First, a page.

The thank-you fruit basket is no doubt in mail, addressed to one Harold Henderson. The card attached will be brief and to the point: "Regards, Tom Brady."
Or so one assumes now that Henderson, an arbitrator called in by the NFL, has reduced Cowboys defensive end Greg Hardy's suspension from 10 games to four games, exactly the number of games Roger Goodell deemed Brady worthy of in Deflategate. And if you're wondering here what the connection is, you'd do well to revisit the power of public perception, and how even the mighty Shield readily bows to it.
Because now Goodell and Co. are looking at the absurd prospect that Tom Brady's punishment for abusing footballs is precisely equal to Greg Hardy's punishment for abusing women, not a place the NFL likely cares to go right now. The league is already playing catchup from the notion, backed by plenty of corroborative evidence, that it's soft on domestic violence. Now it becomes a league in which knocking around women is regarded as no more heinous than the covert deflation of footballs. How's that gonna play in Peoria?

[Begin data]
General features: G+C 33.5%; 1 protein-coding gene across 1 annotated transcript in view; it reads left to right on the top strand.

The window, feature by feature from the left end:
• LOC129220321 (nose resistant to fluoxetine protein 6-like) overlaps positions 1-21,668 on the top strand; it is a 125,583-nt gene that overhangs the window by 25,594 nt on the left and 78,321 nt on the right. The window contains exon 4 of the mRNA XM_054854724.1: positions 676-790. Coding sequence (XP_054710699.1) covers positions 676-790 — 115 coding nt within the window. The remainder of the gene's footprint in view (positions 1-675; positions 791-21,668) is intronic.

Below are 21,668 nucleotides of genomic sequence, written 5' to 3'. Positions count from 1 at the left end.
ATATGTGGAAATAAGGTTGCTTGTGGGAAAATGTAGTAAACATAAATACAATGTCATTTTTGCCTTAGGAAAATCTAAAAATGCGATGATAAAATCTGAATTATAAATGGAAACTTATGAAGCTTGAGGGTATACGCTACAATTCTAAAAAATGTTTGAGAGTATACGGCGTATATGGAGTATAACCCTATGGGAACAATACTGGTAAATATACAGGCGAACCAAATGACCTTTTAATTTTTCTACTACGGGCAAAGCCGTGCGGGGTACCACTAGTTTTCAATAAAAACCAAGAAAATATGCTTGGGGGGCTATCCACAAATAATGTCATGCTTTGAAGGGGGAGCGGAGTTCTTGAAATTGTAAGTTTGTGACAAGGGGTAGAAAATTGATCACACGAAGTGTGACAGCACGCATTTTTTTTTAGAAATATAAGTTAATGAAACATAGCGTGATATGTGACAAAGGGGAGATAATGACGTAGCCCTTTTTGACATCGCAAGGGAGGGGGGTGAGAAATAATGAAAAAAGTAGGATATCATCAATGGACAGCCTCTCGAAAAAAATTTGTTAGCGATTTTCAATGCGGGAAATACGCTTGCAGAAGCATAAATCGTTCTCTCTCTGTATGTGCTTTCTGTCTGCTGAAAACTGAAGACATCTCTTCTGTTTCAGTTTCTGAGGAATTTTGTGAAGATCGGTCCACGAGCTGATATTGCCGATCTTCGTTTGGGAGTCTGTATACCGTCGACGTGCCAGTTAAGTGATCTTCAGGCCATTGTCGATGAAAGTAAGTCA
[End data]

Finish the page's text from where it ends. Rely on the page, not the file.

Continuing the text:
To be sure, the original penalty meted out by the NFL was 10 games, but appearances are appearances. And the NFL can ill afford this appearance. That's the price it pays for so long turning a blind eye to the its Greg Hardys -- who was originally convicted of throwing his ex-girlfriend around, then was freed after a settlement in civil court.
Whereupon the ex-girlfriend made herself scarce when it came time to show up in court, almost literally taking the money and running.
So how is this good for Tom Brady?
Because appearances are appearances. And so don't be surprised if the sudden (and embarrassing) equality of Hardy's punishment and Brady's doesn't influence Goodell's decision in Brady's own arbitration. He'll never admit it, but if Goodell reduces Brady's suspension to, say, two games, it'll be almost impossible not to make that connection -- and just as impossible to credibly refute it.
Perception wins again.